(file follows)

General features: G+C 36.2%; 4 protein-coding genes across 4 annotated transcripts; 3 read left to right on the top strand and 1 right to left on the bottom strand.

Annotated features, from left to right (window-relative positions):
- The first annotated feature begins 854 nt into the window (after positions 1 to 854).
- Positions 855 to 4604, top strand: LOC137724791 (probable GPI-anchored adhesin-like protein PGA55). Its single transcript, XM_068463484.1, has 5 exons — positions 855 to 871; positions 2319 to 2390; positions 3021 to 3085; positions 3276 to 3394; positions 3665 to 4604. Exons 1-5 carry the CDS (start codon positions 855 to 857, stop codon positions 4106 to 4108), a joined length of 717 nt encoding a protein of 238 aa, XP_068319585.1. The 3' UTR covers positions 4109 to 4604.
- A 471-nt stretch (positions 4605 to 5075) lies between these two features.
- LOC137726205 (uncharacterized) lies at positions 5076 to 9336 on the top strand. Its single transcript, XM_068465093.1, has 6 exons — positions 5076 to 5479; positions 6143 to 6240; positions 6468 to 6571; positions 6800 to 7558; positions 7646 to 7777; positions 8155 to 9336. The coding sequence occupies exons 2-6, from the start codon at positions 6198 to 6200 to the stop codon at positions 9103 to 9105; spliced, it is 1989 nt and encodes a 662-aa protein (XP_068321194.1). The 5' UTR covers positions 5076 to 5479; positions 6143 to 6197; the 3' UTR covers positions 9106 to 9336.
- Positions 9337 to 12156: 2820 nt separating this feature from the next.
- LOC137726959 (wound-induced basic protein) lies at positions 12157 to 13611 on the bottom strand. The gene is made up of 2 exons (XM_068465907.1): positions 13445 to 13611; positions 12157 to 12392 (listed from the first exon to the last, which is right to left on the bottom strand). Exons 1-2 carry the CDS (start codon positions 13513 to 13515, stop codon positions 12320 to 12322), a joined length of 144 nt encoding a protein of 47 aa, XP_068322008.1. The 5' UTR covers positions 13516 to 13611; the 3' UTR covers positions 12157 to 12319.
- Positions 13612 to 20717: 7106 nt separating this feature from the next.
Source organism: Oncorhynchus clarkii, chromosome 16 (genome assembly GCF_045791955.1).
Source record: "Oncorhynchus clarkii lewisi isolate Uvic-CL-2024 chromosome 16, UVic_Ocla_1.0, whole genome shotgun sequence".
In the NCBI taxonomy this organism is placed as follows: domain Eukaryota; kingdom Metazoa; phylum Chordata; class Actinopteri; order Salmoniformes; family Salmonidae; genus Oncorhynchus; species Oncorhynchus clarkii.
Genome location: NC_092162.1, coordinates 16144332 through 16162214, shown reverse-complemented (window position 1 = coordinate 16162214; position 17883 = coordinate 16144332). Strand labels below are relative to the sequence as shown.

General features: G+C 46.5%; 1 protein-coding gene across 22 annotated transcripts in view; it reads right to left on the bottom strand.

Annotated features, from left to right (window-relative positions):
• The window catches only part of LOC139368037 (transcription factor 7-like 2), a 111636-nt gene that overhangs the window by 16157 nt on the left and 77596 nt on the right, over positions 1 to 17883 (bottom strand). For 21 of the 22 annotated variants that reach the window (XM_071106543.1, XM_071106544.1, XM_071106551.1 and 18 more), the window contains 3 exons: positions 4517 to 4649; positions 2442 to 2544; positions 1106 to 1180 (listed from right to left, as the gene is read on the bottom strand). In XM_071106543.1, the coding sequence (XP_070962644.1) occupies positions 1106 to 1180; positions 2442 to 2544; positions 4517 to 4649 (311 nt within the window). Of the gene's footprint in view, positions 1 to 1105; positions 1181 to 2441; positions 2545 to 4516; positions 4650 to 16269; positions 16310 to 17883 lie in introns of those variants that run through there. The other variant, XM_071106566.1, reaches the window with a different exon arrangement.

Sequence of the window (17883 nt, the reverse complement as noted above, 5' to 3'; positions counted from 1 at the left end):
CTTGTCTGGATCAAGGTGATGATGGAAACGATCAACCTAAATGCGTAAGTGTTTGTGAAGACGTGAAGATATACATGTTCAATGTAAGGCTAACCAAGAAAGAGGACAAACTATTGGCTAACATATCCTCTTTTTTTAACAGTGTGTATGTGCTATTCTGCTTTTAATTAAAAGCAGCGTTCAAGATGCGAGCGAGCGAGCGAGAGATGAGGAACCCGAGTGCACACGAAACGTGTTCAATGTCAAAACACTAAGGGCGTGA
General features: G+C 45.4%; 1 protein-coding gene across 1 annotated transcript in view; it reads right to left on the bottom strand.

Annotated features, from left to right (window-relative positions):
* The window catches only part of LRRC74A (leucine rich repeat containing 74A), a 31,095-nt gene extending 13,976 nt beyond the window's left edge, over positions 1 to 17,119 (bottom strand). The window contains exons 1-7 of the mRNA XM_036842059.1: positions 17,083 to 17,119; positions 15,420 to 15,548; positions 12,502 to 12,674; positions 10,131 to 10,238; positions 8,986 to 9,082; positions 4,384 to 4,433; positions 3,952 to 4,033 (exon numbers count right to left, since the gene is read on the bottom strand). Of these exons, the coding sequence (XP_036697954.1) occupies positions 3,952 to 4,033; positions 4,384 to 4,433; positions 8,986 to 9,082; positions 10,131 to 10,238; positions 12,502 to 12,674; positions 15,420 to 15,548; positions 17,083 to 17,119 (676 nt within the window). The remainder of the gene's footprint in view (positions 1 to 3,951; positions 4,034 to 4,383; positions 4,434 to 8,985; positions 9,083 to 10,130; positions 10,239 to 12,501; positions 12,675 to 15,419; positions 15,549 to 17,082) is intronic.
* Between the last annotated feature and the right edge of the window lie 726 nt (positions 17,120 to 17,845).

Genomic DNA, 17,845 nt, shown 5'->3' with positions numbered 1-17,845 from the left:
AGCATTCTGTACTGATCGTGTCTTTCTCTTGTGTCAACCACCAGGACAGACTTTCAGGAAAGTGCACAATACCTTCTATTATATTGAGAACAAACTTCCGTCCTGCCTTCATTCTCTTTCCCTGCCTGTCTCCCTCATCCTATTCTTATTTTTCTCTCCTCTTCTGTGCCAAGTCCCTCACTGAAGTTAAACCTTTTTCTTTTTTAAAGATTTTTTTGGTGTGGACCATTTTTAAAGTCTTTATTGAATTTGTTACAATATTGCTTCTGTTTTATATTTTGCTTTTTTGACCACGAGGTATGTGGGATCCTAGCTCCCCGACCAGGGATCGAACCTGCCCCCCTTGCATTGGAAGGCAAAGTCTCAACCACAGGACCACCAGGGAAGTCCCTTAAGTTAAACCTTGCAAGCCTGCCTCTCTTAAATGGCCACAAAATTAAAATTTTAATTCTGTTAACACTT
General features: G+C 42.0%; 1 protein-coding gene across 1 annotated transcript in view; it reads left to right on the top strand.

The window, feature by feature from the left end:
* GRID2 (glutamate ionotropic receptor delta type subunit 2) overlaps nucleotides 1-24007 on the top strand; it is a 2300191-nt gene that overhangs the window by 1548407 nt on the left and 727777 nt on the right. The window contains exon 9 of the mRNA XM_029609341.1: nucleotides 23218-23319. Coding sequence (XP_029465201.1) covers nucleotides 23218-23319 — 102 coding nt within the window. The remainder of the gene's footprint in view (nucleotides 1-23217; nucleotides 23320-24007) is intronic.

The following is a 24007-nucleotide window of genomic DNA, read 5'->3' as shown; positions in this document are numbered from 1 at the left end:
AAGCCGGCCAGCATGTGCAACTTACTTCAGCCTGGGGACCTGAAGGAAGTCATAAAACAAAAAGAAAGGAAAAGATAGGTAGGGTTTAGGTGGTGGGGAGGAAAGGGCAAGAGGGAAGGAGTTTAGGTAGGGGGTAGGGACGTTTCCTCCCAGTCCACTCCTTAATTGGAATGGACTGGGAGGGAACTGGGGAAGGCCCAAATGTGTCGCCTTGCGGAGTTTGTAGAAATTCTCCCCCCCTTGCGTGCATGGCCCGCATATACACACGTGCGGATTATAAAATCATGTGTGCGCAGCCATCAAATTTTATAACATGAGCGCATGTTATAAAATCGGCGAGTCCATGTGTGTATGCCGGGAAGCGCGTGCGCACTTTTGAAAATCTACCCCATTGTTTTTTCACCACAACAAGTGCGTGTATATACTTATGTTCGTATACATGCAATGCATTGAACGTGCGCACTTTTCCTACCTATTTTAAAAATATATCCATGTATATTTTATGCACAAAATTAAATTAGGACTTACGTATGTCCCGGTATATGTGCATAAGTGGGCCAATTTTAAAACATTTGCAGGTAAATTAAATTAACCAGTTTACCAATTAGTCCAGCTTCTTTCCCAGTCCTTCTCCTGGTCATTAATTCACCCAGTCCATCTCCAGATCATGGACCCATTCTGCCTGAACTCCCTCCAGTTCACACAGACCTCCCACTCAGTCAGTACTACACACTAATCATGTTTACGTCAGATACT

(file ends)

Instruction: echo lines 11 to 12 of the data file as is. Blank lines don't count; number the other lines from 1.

Source record: "Oncorhynchus clarkii lewisi isolate Uvic-CL-2024 chromosome 16, UVic_Ocla_1.0, whole genome shotgun sequence".
In the NCBI taxonomy this organism is placed as follows: domain Eukaryota; kingdom Metazoa; phylum Chordata; class Actinopteri; order Salmoniformes; family Salmonidae; genus Oncorhynchus; species Oncorhynchus clarkii.